Superfoods are booming in the beauty biz, but whether you put them on your body or in it, are they the key to glowing skin?

superfoods for beauty shrimp lemon pomegranate
Photography by Trunk Archive
| Credit: Photography by Trunk Archive

Food: what you eat to live. Beauty products: what you swipe on to look lovely. Once upon a time, these were two distinct categories, and we lived in a universe where no one would consider slathering yogurt all over their body. Those days are long gone. Superfoods are cropping up in all kinds of jars and bottles, from berry-infused shampoo to skin creams replete with green tea. Is this a good thing? It depends on who you ask—and whether you're applying or ingesting them.

"Skin is the largest organ we have," says Adarsh Vijay Mudgil, M.D., medical director of Mudgil Dermatology in New York City. "There is not one superfood that, if ingested, will turn back time, but a healthy diet helps our skin, just as it does our hearts, brains, and joints." Credit for good skin is probably owed to the microbiome, the helpful bacteria that live in your intestines. "The gut is the body's largest immune mediator, so the state of your gut microbiome can have a significant impact on all areas of your body, including your skin," says Maya Feller, a dietitian nutritionist in Brooklyn.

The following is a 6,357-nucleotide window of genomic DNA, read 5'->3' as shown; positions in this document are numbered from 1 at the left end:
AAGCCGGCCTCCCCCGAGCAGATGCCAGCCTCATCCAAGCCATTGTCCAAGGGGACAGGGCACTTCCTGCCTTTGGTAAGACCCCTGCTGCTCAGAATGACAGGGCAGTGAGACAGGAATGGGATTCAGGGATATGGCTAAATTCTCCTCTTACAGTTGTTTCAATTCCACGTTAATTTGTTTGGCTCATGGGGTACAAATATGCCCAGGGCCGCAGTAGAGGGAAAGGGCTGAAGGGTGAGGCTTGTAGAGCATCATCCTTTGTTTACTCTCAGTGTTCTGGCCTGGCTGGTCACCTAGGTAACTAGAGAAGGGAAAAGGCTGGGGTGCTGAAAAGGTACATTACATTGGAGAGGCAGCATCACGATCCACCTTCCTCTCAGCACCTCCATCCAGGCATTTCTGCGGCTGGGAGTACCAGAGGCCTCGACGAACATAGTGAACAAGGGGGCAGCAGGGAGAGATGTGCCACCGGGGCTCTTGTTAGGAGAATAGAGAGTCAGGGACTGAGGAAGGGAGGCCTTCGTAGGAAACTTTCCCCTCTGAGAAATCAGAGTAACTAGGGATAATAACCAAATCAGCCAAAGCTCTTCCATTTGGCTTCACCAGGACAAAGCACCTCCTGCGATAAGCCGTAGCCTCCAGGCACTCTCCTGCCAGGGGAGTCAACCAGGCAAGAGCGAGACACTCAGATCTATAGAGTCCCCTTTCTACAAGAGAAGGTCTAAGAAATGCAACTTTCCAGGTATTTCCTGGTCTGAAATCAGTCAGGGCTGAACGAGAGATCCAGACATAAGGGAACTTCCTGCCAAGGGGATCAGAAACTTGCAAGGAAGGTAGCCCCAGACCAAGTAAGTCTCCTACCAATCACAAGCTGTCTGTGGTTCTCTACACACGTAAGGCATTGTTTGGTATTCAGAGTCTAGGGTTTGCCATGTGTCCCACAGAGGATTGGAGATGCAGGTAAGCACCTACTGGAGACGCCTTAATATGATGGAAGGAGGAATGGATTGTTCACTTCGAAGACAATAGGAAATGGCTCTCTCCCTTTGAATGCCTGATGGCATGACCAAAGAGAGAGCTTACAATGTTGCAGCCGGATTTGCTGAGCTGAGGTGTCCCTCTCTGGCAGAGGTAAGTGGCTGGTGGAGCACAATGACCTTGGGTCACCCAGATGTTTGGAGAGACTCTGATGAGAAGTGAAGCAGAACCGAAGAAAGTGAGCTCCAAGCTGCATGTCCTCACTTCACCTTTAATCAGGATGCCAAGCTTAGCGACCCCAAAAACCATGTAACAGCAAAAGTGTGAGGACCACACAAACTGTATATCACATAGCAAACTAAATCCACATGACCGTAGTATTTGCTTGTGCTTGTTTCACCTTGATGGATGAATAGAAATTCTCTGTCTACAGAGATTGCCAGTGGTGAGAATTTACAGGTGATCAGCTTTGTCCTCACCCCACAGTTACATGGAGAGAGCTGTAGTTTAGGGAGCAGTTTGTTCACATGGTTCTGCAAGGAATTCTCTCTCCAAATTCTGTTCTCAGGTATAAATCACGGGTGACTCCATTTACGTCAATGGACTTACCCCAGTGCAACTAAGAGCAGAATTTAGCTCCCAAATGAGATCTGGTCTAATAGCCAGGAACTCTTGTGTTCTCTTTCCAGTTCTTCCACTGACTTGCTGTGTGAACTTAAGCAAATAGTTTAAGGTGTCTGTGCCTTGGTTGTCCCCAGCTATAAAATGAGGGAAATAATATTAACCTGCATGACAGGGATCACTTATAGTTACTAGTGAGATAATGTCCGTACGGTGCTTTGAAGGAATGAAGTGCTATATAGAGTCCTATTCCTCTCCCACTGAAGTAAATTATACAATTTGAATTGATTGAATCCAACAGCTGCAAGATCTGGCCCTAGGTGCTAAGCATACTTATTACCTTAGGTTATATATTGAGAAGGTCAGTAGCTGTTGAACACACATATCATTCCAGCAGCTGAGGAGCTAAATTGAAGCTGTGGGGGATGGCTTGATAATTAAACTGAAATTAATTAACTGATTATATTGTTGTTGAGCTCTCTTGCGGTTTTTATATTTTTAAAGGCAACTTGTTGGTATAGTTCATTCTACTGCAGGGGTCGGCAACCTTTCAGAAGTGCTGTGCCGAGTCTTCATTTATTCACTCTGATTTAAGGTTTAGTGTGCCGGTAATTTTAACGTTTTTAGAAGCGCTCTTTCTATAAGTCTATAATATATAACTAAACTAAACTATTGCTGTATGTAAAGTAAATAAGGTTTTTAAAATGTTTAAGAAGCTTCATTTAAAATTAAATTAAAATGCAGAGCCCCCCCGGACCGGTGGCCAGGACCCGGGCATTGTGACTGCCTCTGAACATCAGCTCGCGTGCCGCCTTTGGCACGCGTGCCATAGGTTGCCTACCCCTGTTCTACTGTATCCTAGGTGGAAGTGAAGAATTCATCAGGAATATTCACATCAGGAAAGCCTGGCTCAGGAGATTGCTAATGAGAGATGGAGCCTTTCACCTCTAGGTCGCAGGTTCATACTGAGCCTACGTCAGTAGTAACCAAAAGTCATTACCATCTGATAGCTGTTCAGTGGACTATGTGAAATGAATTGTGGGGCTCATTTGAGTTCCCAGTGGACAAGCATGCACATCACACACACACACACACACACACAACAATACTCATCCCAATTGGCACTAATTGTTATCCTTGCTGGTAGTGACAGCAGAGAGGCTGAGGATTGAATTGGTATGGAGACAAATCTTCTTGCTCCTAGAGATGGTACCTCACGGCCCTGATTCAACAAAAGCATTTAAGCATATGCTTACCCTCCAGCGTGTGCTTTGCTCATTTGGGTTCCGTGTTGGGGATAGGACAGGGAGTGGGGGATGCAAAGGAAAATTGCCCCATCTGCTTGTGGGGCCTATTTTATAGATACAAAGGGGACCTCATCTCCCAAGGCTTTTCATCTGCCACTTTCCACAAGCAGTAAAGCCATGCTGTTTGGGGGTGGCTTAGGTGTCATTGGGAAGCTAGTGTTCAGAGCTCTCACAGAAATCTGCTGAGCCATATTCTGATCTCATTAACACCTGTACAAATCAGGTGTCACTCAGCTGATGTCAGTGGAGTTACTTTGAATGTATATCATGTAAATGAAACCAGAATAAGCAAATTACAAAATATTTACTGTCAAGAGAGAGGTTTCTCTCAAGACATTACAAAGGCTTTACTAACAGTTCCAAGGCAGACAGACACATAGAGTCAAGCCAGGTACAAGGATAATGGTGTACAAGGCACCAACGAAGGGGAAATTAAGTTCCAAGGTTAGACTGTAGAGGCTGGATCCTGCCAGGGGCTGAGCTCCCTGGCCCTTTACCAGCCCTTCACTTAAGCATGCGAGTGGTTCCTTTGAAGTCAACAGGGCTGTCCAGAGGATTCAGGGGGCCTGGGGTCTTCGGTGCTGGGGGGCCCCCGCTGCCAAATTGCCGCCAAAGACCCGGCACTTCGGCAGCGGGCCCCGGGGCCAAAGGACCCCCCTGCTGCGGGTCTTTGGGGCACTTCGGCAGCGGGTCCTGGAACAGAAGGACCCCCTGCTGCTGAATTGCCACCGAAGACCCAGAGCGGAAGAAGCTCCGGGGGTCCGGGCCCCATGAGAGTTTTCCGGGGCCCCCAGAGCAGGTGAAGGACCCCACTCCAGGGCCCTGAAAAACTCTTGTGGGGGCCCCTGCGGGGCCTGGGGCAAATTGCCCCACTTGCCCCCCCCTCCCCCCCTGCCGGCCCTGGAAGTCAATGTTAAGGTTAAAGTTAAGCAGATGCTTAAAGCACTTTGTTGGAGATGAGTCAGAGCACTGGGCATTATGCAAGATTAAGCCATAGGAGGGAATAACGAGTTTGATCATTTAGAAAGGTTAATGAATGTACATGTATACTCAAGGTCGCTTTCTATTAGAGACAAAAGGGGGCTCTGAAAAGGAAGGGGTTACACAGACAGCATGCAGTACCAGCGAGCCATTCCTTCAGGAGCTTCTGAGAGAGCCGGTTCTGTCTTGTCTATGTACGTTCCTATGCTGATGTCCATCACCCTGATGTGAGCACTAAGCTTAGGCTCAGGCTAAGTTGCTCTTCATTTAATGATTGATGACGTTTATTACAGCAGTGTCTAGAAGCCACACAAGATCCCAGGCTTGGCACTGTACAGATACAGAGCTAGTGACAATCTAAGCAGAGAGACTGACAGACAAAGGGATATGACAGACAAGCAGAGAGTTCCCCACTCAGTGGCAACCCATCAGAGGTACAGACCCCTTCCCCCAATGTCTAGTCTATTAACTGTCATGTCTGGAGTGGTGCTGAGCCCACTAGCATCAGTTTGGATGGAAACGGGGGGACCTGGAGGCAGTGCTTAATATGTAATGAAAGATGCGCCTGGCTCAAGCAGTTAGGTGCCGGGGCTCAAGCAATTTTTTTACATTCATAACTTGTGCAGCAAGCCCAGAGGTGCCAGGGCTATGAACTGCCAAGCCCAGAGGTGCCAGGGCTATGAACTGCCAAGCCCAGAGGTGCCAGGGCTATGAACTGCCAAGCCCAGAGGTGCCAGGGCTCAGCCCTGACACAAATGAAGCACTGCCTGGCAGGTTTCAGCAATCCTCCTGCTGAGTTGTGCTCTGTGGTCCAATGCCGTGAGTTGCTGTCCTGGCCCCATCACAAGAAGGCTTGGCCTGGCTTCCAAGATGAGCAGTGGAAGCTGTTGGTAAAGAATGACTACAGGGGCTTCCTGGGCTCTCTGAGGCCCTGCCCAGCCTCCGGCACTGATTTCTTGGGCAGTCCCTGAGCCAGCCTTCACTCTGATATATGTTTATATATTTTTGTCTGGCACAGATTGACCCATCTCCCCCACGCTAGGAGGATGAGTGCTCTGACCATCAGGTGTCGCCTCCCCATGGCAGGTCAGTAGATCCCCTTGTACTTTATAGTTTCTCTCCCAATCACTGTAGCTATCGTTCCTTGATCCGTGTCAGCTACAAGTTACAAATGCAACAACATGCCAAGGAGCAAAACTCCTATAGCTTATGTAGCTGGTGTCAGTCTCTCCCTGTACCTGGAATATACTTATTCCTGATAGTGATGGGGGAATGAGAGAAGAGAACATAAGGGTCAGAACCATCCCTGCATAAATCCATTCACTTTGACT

When it comes to using food-based products externally, the evidence is less clear. Mudgil is also skeptical: "Topical applications generally have minimal effect, if any. And the benefits of 'natural' products with food essences or extracts are mostly overstated." Yet food has traditionally been a go-to for beauty and grooming, says Romain Gaillard, founder of the Detox Market, a California-based retailer that tests and sells green-beauty products. "Beauty products have historically been made using natural ingredients, until the last hundred years, when beauty became industrialized," he says. The situation is similar to what's been happening at the grocery store, Gaillard adds: "Once you know the difference between organic food versus processed food, you can't really go back."